CEO of PFGBest’s Peregrine Financial arrested, charged
BY RUMMANA HUSSAIN Criminal Courts Reporter firstname.lastname@example.org July 13, 2012 1:12PM
Russ Wasendorf, chairman and chief executive officer of PFGBest. | AP
Updated: August 15, 2012 6:05AM
The CEO of Peregrine Financial allegedly admitted in a suicide note that he embezzled more than $100 million from customers in a two-decade scheme he was boldly able to hide through “careful concealment” and “blunt authority.”
“I have committed fraud,” Russell Wasendorf Sr. purportedly wrote in a suicide note that was detailed in a federal affidavit.
Wasendorf, 64, was arrested Friday by federal agents for allegedly making false statements to the U.S. Commodity Futures Trading Commission about the value of customer funds held by his Iowa-based brokerage firm.
The suicide note was discovered in Wasendorf’s car after he tried to kill himself outside his office Monday, federal authorities said.
“Through a scheme of using false bank statements I have been able to embezzle millions of dollars of customer accounts. ... I was able to conceal my crime of forgery by being the sole individual with access to the U.S. Bank accounts held by PFG. No one else in the company ever saw an actual US Bank statement.”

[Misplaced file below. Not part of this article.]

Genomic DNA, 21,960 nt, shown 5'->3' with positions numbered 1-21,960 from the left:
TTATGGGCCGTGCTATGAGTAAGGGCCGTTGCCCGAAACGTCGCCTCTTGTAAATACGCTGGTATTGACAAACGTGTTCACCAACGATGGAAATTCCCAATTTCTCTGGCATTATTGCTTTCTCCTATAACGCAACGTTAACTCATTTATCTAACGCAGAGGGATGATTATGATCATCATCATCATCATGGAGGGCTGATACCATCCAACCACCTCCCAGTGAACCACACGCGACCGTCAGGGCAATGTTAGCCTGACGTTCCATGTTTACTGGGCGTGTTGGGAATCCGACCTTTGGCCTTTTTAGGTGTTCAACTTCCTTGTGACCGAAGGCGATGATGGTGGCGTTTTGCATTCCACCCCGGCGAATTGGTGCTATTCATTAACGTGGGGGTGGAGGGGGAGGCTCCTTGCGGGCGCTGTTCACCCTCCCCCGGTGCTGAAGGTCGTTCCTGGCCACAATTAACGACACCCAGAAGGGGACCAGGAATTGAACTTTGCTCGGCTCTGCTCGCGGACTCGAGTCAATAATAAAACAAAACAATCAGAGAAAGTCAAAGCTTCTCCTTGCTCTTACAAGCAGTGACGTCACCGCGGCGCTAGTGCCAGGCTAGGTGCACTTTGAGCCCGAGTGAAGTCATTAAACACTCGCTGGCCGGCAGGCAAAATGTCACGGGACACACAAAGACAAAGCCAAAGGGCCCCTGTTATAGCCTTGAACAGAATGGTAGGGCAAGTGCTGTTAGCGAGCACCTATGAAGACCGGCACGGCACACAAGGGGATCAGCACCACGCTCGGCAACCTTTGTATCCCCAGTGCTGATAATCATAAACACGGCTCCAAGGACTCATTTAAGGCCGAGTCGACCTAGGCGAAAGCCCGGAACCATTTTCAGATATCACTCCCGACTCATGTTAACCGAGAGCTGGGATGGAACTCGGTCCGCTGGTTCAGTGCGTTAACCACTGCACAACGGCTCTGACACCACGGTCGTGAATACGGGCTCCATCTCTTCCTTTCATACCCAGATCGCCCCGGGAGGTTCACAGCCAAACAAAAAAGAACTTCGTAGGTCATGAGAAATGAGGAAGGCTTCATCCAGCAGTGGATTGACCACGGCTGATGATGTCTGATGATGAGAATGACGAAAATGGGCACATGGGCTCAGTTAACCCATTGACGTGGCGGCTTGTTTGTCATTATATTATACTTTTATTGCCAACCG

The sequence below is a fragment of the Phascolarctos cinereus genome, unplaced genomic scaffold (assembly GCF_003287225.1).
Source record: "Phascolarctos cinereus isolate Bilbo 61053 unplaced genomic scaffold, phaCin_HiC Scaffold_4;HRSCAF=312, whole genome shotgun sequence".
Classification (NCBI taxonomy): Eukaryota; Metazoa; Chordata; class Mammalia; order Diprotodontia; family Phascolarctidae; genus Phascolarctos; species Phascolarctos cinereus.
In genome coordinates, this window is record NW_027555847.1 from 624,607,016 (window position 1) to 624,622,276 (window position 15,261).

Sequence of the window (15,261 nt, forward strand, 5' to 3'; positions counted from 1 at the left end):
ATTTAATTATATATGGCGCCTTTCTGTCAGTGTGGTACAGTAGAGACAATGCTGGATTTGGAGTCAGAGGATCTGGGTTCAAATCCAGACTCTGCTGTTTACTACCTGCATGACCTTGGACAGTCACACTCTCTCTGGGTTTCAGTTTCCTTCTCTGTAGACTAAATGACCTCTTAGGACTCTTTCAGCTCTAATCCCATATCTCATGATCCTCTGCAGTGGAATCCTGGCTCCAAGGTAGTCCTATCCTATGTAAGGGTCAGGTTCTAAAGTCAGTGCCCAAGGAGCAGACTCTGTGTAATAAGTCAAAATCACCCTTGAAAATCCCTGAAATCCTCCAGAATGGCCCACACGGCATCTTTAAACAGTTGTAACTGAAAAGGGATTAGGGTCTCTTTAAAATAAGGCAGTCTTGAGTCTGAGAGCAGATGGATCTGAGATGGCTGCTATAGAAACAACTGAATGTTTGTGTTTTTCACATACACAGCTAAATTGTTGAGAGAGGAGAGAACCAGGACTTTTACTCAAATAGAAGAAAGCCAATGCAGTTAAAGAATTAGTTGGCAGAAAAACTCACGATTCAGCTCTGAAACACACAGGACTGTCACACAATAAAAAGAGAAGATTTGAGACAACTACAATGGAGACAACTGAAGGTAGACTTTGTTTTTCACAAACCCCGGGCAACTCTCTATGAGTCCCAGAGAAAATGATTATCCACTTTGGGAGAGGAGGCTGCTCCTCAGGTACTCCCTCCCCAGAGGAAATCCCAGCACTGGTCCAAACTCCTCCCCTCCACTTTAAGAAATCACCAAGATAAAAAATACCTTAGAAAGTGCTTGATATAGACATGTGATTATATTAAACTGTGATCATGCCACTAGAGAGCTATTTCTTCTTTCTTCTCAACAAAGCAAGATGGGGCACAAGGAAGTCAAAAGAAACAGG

PFG was headquartered in Chicago before Wasendorf moved the business to Cedar Falls in 2009.
Wasendorf had been hospitalized at University of Iowa Hospitals and Clinics after attempting suicide outside the company’s headquarters in Cedar Falls on Monday by hooking up a tube to his car’s tailpipe.
In the statement, Wasendorf allegedly said he felt “constant and intense guilt” for his transgressions.
“I had no access to additional capital and I was forced into a difficult decision: should I go out of business or cheat? I guess my ego was too big to admit failure. So I cheated,” the note read.
Wasendorf allegedly wrote that he falsified bank statements, officials letters and confirmation statements using a combination of Photo Shop, Excel, scanners and laser and ink jet printers.
“With careful concealment and blunt authority, I was able to hide my fraud from others at PFG,” federal authorities said Wasendorf wrote in the note.
“PFG grew out of a one-man shop, a business I started in the basement of my home. As I added people to the company, everyone knew I was the guy in charge. If anyone questioned my authority, I would simply point out I was the sole shareholder.”
Wasendorf was detained at a hearing late Friday afternoon pending his preliminary and detention hearing on Wednesday.
Contributing: Associated Press